The Eraser tool is simple to use. Just click on it to select it, then click on the part of the image that you want to erase. "Erasing" changes the erased part of the image back to the background color of the image file. This is usually white, but can be changed to other colors using the color palette.
The size of the eraser can be changed by clicking on the Options portion of the Toolbar when the Eraser is active. Use a smaller eraser to go after small details, the larger eraser to wipe out larger areas of the image.
Tip: Unfortunately, the eraser does not come in alternate shapes. But, if you want to use a round "eraser" just set your paint brush to the size and use the background color (paint by using the right-button on the mouse) -- it will work just like the eraser! After a while, this might make you wonder why the Eraser is even there. It seems pretty redundant. The best I can figure is it gives you the option of having a separate tool for erasing so that you don't have to continually change the shape and size of the paintbrush when you want to use it for actual coloring.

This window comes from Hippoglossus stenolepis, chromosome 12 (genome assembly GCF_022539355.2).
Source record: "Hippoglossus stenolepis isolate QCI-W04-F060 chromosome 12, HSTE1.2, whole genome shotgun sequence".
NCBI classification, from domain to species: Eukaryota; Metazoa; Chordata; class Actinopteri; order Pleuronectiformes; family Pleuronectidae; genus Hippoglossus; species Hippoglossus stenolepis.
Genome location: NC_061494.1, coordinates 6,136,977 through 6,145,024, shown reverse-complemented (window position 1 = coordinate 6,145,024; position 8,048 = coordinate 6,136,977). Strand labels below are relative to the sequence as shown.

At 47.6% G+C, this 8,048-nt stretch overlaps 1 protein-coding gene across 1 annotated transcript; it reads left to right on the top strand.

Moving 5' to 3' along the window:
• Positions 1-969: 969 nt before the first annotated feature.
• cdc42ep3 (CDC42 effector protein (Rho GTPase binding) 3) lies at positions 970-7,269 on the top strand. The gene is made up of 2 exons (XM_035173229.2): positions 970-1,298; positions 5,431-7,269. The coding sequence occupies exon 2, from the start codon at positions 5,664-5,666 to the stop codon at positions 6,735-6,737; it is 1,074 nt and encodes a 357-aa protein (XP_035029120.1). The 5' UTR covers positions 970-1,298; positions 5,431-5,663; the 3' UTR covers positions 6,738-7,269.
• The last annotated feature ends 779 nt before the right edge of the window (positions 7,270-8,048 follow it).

Here I used the eraser to isolate the portrait of Andrew Jackson from a $20 bill, and get rid of everything else. When you're doing work like this, the three most important things are a steady hand, patience, and zooming in close with the Magnifying Glass tool.
Online reader, Matti Nikki, points out something we missed about
the Eraser tool. "You see, it isn't a simple eraser tool but erasing
with right button
is a color replacer tool. Choose the color you want to replace in foreground, and the new color in background, and use the eraser tool with right mouse button -- now it will only erase the one color you have chosen in foreground! Very useful for shading, coloring black lines and many other techniques."